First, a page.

Published on September 5, 2018 by Cameron Chase Cundiff  

You can already hear it if you listen close enough. Every college football fan knows the sound of it. The rumbling, constant chant that overtakes neutral stadiums all across the country. And with the college football season only four weeks away, you can hear it if you listen close enough…


It is the chant that rocks the college football world, the one that fills so many fans with disgust, but many more with pride. A chant unlike any other in the sports world. And its nationwide prominence is more evidence as to why college football rules the South unlike anywhere else in the United States.

But is football in the South really that much more popular than anywhere else? To answer this, we can examine the attendance records from the last 5 years in the four main geographic regions of the United States: the West, Midwest, Northeast, and the South.

Before we do that, however, it is a good idea to know the geographic areas that are encompassed in these regions first. In the image below, provided by the CDC, one can get a clear-cut idea of what states are located in each region and where the borders are drawn.

[photo of CDC's USA Regions]

With that picture in mind, one can now accurately examine the attendance records for college football by geographic region. And for anyone that’s a college football fan, the results are dramatically surprising.

College Football Attendance by Region

As can be seen in table 1 above, the South has led the attendance records for college football for many years. No other region has really come close to holding the dominance the southern region has for so long. It is a ridiculous phenomenon that is not replicated in many other places in sports.

But why is this the case? Why is the southern United States so obsessed with football, to the point where it practically puts other regions of the country to shame with its attendance? Is it that the South has the perfect grill to tailgate ratio? The fact that the sun sets just right on the horizon?

The college football world is split into ten conferences and four teams outside of the conferences listed as independents. Of those ten conferences, five are referred to as the Power Five, and Five are referred to as the Group of Five.

As the names would have one reason, the typically more dominant teams and better overall conferences make up the Power Five. Those would be the Atlantic Coastal Conference (ACC), Southeastern Conference (SEC), Big 10 Conference (B1G), the Big 12, and the Pacific Atlantic Conference (Pac-12).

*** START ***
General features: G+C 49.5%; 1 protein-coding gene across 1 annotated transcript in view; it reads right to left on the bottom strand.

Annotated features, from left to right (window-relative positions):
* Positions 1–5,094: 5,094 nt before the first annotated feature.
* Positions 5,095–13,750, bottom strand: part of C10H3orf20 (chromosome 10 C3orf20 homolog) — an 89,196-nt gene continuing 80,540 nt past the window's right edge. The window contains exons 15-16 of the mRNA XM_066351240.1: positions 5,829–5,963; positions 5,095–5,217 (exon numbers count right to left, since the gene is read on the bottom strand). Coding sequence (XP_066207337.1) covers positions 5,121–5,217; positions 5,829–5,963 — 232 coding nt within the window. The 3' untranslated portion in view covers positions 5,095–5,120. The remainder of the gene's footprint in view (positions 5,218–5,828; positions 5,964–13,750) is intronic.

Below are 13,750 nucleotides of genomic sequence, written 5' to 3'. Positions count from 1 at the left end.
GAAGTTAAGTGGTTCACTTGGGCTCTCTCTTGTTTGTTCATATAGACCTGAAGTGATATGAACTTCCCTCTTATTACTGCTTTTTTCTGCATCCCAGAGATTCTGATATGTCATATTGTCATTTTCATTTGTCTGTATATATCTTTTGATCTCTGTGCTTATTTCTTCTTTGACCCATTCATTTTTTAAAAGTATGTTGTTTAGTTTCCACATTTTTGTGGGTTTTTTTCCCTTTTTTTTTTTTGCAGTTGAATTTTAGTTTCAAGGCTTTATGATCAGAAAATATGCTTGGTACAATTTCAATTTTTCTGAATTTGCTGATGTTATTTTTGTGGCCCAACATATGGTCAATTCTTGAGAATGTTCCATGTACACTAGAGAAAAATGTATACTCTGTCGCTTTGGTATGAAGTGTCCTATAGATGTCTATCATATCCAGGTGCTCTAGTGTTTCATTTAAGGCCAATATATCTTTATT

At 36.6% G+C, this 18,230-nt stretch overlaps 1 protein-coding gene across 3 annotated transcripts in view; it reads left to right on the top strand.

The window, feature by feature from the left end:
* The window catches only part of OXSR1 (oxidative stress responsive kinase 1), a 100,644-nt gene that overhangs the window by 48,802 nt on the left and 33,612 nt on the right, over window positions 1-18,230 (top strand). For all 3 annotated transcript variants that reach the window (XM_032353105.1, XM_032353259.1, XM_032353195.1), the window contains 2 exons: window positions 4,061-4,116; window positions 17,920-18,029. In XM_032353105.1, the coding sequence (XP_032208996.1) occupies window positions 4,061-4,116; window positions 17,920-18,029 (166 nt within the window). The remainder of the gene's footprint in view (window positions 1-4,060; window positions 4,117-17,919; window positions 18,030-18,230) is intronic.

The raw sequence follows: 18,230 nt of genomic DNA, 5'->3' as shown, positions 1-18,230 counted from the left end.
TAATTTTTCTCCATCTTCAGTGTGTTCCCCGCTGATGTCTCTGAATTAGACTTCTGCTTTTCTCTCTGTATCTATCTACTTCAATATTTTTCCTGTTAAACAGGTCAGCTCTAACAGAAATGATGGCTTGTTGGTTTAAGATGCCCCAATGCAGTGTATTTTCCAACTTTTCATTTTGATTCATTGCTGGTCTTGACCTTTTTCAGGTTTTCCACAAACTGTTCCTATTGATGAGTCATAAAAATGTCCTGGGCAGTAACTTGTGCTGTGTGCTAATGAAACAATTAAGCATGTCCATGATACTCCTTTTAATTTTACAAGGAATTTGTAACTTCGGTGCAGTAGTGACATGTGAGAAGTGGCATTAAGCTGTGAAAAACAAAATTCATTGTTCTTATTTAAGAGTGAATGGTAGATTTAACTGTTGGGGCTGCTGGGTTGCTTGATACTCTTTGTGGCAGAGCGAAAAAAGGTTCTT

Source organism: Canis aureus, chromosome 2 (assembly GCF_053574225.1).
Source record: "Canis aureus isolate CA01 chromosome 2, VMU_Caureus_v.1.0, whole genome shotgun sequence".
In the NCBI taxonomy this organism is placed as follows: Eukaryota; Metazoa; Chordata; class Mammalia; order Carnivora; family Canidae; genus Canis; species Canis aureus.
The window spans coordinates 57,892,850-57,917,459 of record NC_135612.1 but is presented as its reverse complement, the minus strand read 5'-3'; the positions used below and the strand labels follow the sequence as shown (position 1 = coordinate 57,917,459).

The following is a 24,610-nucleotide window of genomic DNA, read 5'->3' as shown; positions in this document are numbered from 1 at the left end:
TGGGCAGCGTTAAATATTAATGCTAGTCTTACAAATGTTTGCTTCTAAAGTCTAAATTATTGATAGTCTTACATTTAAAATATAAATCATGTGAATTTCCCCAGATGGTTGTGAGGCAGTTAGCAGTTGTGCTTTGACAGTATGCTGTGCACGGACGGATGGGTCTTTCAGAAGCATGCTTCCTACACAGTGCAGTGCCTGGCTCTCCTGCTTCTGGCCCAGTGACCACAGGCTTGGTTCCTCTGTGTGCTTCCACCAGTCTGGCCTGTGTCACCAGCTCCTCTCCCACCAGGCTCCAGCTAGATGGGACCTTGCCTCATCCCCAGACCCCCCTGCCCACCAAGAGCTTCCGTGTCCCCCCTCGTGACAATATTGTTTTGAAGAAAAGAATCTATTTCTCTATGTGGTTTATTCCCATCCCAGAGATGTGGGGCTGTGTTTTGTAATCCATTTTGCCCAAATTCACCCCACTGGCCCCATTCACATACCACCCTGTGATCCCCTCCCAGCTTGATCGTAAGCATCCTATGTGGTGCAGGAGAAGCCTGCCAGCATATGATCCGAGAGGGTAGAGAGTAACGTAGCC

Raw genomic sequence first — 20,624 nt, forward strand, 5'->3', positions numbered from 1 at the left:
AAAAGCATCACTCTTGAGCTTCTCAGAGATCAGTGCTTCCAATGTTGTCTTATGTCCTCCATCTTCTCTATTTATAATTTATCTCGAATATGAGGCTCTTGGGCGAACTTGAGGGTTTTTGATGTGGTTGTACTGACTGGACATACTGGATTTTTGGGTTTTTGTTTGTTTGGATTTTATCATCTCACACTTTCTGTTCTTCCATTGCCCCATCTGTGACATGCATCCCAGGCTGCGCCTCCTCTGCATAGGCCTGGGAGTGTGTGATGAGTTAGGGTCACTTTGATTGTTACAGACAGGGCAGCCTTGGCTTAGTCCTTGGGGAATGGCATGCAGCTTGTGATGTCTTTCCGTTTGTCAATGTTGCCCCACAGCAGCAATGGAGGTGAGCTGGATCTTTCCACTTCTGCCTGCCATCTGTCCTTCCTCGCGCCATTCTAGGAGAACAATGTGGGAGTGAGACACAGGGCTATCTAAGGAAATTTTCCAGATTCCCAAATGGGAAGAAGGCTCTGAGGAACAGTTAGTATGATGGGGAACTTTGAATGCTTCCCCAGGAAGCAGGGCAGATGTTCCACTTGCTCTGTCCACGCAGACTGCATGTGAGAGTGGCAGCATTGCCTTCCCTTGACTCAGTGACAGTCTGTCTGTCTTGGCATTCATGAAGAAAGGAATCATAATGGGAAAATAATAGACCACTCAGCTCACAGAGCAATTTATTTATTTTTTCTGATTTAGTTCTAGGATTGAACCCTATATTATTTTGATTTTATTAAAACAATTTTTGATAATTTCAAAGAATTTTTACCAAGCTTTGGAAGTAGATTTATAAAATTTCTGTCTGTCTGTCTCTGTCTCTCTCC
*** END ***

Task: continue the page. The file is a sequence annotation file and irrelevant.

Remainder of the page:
Being that these five conferences contain what is supposedly the best football in the country, with regards to the 2018 college football national champions, UCF, one would assume that they are equally spread out over the country so everyone can enjoy them! Right?

Nope. In fact, the South actually contains the majority, if not the entirety, of three of these five conferences. The South gets the SEC, Big 12, and the ACC, while the Midwest contains the Big 10, and the West gets the Pac-12. The Northeast contains little more than a few ACC teams.

From this evidence, it should surprise no one that the attendance marks are so skewed to one region of the United States. The best football played at the top level of college football is consistently played in the South. And people will always flock to the best. In his most famous quote, Marino Casem, the longtime coach at Southern University, puts it best.

“On the East Coast, football is a cultural experience. In the Midwest, it's a form of cannibalism. On the West Coast, it's a tourist attraction. And in the South, football is a religion, and Saturday is the holy day.”

About the Author

This blog post was written by Samford University student Cameron Chase Cundiff. You can learn more about Cameron Chase Cundiff at , or on Twitter, @CamCundiff.

Works Cited

Hall, Andrew. "College Football: The Pride And Joy Of The South". Bleacher Report, 2018, . Accessed 31 July 2018.

All data obtained from